The two copies of XSEs present in XX individuals in Drosophila specify female development by transiently activating SxlPe in the young embryo. A positive autoregulatory feedback loop acting on RNA splicing keeps Sxl active in females thereafter. Male development ensues in XY individuals because their single set of XSEs is insufficient to activate SxlPe. Because Sxl controls the vital process of X-chromosome dosage compensation as well as sex determination, sexually inappropriate expression of Sxl is lethal. For example, simultaneous duplication of sisA and sisB kills males, as a female dose of these two XSEs in males causes Sxl to be expressed in its female mode, thereby reducing X-linked gene expression (Sefton, 2000).

Because XSEs act additively, males that would be killed by an excess dose of one group of XSEs can be rescued by compensating mutations that reduce the dose of other XSEs. A genetic screen based on this principle of additivity has generated five new mutations that define a new XSE, sisC. The first four sisC alleles recovered, including an apparent null, sisC1, have no phenotype by themselves, even in trans to deficiencies of the region. In contrast, sisC 5, which is also null for sex-determination, exhibits phenotypes unrelated to sex: variably reduced viability (females more than males), female sterility and tergite defects. All mutations were mapped by recombination and deficiency analysis close to os based on their interactions with mutations in other XSEs (Sefton, 2000).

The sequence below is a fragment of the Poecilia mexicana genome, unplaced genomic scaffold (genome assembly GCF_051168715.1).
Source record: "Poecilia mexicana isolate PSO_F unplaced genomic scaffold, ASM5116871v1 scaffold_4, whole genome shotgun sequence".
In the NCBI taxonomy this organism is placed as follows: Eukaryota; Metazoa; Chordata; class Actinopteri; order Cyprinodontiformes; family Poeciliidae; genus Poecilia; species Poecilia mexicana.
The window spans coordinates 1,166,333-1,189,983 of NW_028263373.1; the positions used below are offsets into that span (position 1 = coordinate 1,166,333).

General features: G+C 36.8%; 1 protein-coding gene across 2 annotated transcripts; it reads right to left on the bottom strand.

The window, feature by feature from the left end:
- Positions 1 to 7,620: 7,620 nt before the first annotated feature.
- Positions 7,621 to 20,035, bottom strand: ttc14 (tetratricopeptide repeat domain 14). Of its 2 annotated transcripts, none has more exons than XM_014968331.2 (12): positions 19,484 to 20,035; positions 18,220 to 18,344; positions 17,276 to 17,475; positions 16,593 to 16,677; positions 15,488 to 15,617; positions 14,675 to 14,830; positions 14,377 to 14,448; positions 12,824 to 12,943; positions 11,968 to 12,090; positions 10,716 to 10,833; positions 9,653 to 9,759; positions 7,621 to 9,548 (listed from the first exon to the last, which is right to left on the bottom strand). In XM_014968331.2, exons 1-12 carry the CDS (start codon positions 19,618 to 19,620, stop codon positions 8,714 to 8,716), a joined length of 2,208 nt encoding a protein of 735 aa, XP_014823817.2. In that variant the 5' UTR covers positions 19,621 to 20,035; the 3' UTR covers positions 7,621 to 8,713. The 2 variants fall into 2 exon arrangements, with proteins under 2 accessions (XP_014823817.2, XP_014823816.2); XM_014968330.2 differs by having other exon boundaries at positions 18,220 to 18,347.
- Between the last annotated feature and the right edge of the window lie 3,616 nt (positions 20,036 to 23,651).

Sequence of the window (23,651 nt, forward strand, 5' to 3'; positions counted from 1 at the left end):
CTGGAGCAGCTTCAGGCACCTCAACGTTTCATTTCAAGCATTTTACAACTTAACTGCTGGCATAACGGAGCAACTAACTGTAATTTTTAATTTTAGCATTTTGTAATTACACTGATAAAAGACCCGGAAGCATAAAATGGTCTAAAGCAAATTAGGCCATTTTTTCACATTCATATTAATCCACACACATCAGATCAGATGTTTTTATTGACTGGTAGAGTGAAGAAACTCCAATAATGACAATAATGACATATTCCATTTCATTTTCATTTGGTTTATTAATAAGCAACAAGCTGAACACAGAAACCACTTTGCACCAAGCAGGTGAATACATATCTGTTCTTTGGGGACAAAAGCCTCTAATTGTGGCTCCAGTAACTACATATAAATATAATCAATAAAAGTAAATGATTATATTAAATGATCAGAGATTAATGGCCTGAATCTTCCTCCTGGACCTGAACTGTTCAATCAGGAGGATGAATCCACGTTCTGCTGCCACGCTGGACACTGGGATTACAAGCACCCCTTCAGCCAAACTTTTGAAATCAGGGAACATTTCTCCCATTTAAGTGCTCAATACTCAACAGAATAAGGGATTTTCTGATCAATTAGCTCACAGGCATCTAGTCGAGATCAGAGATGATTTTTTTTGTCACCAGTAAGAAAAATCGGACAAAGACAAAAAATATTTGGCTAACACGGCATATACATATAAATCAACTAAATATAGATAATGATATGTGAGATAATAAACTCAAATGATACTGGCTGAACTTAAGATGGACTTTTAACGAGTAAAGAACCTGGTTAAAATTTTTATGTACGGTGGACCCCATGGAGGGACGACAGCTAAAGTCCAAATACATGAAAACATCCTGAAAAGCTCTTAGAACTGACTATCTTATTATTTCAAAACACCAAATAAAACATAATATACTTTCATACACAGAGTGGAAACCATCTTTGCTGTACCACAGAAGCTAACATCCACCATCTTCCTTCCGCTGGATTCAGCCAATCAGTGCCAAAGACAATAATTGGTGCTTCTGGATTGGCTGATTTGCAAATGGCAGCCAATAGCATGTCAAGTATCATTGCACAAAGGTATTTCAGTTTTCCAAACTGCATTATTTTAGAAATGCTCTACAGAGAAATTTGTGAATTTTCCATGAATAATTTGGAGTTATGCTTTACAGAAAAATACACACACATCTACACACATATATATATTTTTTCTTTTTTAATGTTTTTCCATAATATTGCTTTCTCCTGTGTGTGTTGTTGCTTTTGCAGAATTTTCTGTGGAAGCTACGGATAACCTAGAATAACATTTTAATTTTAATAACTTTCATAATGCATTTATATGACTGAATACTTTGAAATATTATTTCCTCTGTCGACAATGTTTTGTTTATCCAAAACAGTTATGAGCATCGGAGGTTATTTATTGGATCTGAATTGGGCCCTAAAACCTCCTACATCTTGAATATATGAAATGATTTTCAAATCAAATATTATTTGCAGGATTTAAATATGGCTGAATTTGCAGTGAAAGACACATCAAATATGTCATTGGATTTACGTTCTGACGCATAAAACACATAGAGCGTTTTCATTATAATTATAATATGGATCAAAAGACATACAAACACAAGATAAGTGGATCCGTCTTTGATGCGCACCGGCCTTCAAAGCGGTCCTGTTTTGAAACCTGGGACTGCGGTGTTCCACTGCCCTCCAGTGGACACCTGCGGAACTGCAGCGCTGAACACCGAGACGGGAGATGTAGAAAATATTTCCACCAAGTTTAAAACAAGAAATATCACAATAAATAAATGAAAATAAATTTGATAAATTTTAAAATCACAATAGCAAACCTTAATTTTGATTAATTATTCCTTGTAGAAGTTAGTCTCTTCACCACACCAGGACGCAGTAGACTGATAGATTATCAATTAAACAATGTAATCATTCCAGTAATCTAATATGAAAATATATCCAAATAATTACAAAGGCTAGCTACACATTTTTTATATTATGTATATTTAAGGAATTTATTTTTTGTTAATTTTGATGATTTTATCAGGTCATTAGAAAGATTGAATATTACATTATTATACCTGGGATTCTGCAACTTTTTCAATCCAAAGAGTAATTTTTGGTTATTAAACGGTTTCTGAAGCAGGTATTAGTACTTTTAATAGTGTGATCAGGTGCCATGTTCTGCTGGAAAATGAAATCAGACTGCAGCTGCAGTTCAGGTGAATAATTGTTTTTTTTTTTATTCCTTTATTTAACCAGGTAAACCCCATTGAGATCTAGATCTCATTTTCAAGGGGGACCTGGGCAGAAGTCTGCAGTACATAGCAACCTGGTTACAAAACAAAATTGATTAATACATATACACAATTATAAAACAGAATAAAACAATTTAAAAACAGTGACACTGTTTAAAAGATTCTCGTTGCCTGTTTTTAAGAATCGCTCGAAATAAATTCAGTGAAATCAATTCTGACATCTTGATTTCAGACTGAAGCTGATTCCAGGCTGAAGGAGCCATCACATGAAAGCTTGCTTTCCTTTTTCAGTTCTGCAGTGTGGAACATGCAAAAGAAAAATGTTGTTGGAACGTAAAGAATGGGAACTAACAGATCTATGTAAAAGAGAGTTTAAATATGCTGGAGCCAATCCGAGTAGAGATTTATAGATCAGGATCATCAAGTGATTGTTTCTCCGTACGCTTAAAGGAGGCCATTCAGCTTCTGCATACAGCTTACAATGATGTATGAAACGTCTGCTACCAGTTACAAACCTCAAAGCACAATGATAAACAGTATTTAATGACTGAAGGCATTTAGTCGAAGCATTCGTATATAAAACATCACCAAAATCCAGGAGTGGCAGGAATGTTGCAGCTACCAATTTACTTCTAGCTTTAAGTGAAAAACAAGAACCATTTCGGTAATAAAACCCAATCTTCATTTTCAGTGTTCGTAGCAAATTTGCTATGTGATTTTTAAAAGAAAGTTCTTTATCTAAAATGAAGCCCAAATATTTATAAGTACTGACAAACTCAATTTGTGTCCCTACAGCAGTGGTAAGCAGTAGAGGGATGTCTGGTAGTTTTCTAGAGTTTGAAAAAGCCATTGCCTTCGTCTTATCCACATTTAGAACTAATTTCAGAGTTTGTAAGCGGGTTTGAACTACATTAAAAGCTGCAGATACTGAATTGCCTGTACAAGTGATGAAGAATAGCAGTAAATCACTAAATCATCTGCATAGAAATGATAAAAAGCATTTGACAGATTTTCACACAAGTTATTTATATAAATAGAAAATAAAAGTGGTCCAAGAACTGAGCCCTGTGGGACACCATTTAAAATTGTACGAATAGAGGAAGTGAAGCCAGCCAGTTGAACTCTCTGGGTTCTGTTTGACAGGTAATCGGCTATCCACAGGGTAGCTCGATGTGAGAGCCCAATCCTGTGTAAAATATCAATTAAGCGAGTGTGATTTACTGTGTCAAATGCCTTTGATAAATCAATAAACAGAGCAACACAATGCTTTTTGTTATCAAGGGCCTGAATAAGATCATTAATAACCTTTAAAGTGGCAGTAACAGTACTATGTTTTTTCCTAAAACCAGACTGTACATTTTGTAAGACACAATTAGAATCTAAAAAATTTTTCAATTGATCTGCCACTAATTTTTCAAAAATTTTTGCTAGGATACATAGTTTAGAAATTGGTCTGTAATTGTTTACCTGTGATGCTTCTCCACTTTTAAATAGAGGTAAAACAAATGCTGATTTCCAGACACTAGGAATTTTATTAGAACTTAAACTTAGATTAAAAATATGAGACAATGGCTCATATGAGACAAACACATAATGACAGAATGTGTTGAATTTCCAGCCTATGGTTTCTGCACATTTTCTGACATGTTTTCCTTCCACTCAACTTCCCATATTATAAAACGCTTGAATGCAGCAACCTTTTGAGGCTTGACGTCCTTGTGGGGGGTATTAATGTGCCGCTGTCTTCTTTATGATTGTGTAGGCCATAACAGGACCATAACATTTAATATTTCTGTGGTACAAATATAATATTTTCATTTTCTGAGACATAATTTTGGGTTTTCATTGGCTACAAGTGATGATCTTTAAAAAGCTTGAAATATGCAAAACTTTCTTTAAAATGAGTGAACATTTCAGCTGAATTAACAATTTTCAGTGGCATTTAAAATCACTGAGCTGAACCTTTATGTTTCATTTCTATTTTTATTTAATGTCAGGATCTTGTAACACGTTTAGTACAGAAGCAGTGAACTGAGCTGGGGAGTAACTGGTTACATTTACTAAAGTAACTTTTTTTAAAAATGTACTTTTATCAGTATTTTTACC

As is true for other Drosophila XSEs, eliminating sisC activity reduces expression of SxlPe, but less than eliminating sisA or sisB. Like sisA and sisB mutations, but unlike runt mutations, sisC mutations affect SxlPe throughout the embryo. Mutations in the Drosophila JAK/STAT signaling pathway reduce expression of the Sxl 'establishment' promoter Sxl Pe throughout the embryo. In non-mutant situations, most SxlPe:lacZ females stain darkly and comprise the expected 50% of the progeny. The other 50% are males whose light staining matches that of embryos lacking P {SxlPe:lacZ}. Most Df(1)os/os- females stain lighter than os + female controls but darker than males, showing that os - generally reduces but does not eliminate SxlPe expression. The reduction is not always uniform across the embryo. Any region could be affected, but anterior expression seemed to be reduced the least. The range of effects is considerable: fewer than 50% of the mutant embryos stained above background; some mutant females may not have expressed SxlPe at all, but Sxl Pe expression in a few others matched that of their os + sisters. In contrast to the Df(1)os/osupd females, Df(1)os/ossisC-1 females are fully viable, but they show a comparable reduction in SxlPe expression. This observation confirms that ossisC-1 is near null with respect to sex determination, but still supports normal development (Sefton, 2000).